The Light Invisible

A Blog for the Church Magical

Tag: Universal Brotherhood

The Threefold Path in the First Triad of the Tree of Life

Mapping the Great Circle – My Threefold Way of Western Esotericism

In the work of Dion Fortune (and her excellent commentator and fellow Christian esotericist, Gareth Knight), one encounters a meta-structure for the Western Mystery Tradition, which classifies the three major strands of the tradition according to the three paths of the Tree of Life that depart from Malkuth, using the color symbolism of the Sephiroth in the Queen Scale of colors: “the Green of Netzach at the base of the Pillar of Energy, the Orange of Hod at the base of the Pillar of Form, and the Purple of Yesod on the Middle Pillar of Aspiration.”

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St. Peter's Square in Vatican City, Rome.

On the Papal World-Tree, or, An Esoteric Meditation on the Papacy

Originally posted as a part of my column, The Blooming Staff, on the Agora, the group blog of the Patheos Pagan Channel.

Next Sunday, a new show premieres on HBO — “The Young Pope.” The show stars Jude Law as an ultraconservative Archbishop of New York who is elected to the Papacy, and who embarks on a traditionalist mission reminiscent of Pope Benedict XVI’s, if Benedict had been a narcissistic New York chain-smoker with visionary dreams and an American nun played by Diane Keaton as his close advisor. Jude Law’s Pope is essentially the polar opposite of Pope Francis, and has more in common with the fictional Pope Hadrian VII, the main character of Frederick Rolfe’s 1904 decadent novel Hadrian the Seventh.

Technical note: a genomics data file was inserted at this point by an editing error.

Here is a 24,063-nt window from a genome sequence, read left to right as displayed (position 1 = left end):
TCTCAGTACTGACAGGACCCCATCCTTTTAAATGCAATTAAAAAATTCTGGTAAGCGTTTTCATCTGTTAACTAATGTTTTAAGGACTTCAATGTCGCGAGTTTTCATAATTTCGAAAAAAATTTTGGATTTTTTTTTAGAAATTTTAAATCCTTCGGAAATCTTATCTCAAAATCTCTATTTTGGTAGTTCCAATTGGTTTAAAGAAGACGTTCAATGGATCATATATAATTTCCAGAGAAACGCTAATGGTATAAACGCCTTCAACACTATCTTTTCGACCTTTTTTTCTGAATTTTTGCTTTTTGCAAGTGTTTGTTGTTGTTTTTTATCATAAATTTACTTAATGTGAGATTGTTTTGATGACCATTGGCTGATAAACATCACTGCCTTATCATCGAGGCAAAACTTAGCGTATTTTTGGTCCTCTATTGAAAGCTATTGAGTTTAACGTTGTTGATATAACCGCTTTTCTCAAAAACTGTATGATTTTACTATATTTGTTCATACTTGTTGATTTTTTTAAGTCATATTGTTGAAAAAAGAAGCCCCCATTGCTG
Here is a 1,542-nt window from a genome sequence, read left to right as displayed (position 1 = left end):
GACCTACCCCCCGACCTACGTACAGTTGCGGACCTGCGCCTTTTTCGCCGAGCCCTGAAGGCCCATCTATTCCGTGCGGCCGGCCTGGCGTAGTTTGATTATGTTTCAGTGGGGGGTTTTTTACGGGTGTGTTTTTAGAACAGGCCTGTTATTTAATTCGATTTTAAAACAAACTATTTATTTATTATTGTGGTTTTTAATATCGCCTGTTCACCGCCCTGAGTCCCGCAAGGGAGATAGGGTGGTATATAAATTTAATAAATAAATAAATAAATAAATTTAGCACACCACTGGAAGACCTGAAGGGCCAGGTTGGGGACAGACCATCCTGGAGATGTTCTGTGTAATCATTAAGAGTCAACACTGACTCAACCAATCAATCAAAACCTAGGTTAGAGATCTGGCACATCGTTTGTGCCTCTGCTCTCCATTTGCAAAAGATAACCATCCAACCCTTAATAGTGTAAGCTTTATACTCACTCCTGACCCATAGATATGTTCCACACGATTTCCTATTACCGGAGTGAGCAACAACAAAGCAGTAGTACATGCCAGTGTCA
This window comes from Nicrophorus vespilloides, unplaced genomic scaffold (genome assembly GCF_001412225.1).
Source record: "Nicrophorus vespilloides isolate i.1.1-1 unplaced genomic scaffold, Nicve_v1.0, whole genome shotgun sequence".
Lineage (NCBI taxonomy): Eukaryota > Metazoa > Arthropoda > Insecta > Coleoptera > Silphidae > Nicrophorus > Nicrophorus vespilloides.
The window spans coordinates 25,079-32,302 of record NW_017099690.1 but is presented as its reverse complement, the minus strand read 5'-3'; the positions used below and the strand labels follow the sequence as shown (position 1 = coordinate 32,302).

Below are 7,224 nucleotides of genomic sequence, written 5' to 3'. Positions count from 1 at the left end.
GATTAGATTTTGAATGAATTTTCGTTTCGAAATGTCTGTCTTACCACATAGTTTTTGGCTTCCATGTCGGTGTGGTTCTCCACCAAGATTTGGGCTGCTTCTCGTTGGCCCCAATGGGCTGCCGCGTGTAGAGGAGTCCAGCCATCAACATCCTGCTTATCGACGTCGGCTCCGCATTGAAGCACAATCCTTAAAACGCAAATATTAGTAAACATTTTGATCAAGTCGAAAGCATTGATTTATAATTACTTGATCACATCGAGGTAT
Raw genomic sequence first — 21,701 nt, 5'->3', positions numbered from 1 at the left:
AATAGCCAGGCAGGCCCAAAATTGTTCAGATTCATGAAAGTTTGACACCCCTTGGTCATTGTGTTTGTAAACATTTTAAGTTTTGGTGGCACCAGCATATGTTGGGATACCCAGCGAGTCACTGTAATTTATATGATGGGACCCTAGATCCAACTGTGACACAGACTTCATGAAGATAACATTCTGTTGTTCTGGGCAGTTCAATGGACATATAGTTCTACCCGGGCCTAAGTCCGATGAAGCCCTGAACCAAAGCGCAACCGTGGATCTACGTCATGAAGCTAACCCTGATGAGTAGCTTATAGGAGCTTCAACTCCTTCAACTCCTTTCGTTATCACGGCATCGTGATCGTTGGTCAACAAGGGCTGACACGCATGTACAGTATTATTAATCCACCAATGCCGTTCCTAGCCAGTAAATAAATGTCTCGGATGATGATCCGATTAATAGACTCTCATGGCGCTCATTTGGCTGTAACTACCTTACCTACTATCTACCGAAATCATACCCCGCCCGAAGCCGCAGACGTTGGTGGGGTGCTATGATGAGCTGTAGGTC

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Tommaso Campanella's City of the Sun.

Prisca Theologia, Pansophy, and Integral Truth – Some Notes on Universal Reformation

Originally posted as a part of my column, The Blooming Staff, on the Agora, the group blog of the Patheos Pagan Channel.

1.

In 1947, Protestant theologian Karl Barth introduced the phrase Ecclesia semper reformanda est — “the church is always to be reformed.” Barth used the phrase to express the Reformed conviction that the Christian Church must constantly examine itself and continue to evolve and reform; a teaching that thinks of the Reformation as a permanent state rather than an historic event. Since the Second Vatican Council, certain radical Catholic theologians like Hans Küng have also used the saying to express their desire for a Church that remains open to the world and to the spirit of the times. Pope Francis has in many ways resumed this spirit of dialogue and openness within the Church, especially when it comes to issues like poverty and climate change.

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